This fascinating book makes some amends for the capricious nature of historical record by allowing us to discover those missing links of human endeavour, itself part of the process of evolution. It is a time machine that focuses on just 300 years of the tumultuous story of life that is housed in this great building, a keystone period if ever there was one for it saw the turning of curiosity into science and curiosities into specimens, each of which gave new meaning to all our pasts and still forces us to ask questions concerning all our futures.

In 1699, just a few decades after it had been conclusively demonstrated that insects developed from eggs, not from mud, Maria Sibylla Merian travelled to Surinam to produce a series of paintings on the metamorphosis of butterflies, including the food plants of larvae and imagoes. So good were her pictures that when Carl Linnaeus was producing his work describing all the animals then known to science, he included species she had recorded. Two Dutch artists, Hermann and de Bevere, shared the same honour, for it was their artistic expertise that allowed Linnaeus to write the flora of what we now call Sri Lanka. Thanks to the artistic talents of William Bartram, the plant and animal treasures of parts of North America were painted and documented, while in the Pacific, several artists played crucial roles on major expeditions: Sydney Parkinson on James Cook's Endeavour voyage with Joseph Banks and his naturalist Solander; George Forster on Cook's Resolution voyage; and Ferdinand Bauer, reputed to be the best of all natural history artists, on the Investigator with Matthew Flinders. The saga of Darwin on the Beagle is perhaps the most famous voyage of all. However without all the painstaking painting, drawing and cataloguing that had gone before, Darwin and his contemporaries Alfred Russel Wallace and Henry Walter Bates could never have set their findings within the context of natural selection.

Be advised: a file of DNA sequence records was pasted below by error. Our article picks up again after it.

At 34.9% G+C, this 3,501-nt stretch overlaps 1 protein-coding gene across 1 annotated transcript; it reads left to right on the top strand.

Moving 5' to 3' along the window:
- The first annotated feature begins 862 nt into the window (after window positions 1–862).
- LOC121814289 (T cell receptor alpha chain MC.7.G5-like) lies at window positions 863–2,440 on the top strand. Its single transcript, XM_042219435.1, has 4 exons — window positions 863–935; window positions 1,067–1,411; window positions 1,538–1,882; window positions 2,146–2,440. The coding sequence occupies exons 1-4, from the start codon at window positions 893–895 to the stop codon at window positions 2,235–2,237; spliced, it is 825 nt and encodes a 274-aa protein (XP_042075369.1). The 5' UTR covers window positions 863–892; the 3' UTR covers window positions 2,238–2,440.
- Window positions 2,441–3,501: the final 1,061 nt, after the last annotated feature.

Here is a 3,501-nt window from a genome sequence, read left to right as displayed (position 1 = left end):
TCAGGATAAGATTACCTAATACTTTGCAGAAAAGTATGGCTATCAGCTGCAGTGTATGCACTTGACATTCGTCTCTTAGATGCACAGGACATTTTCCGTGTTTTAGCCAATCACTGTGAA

The existence of this book and the treasure house of evidence it draws on is thanks to the vision of the British government of the late 18th century, a national lottery and the collections which Hans Sloane garnered in his lifetime. One of his most significant collections was made on his first voyage, to Jamaica, from whence he gave the world milk chocolate and a detailed account of the island's natural history, illustrated by a local artist, the Reverend Garret Moore. The end of the era — 300 years when science and art worked in symbiosis — came with the ultimate terra incognita, the challenge of earth's own inner space and the invention of photography. The scientists who were part of the voyage of the Challenger relied on a team of artists and photographers to make them famous as they plumbed the secrets of the oceans.

It is all too easy to dream about having been one of those early pioneers discovering things for the first time and to forget that in all those places, except the depths of the sea, people had been there long before discovering things for themselves. It is also easy to forget that every new voyage made by an individual is into terra incognita. So to be able to travel with the giants of the past is awesome indeed.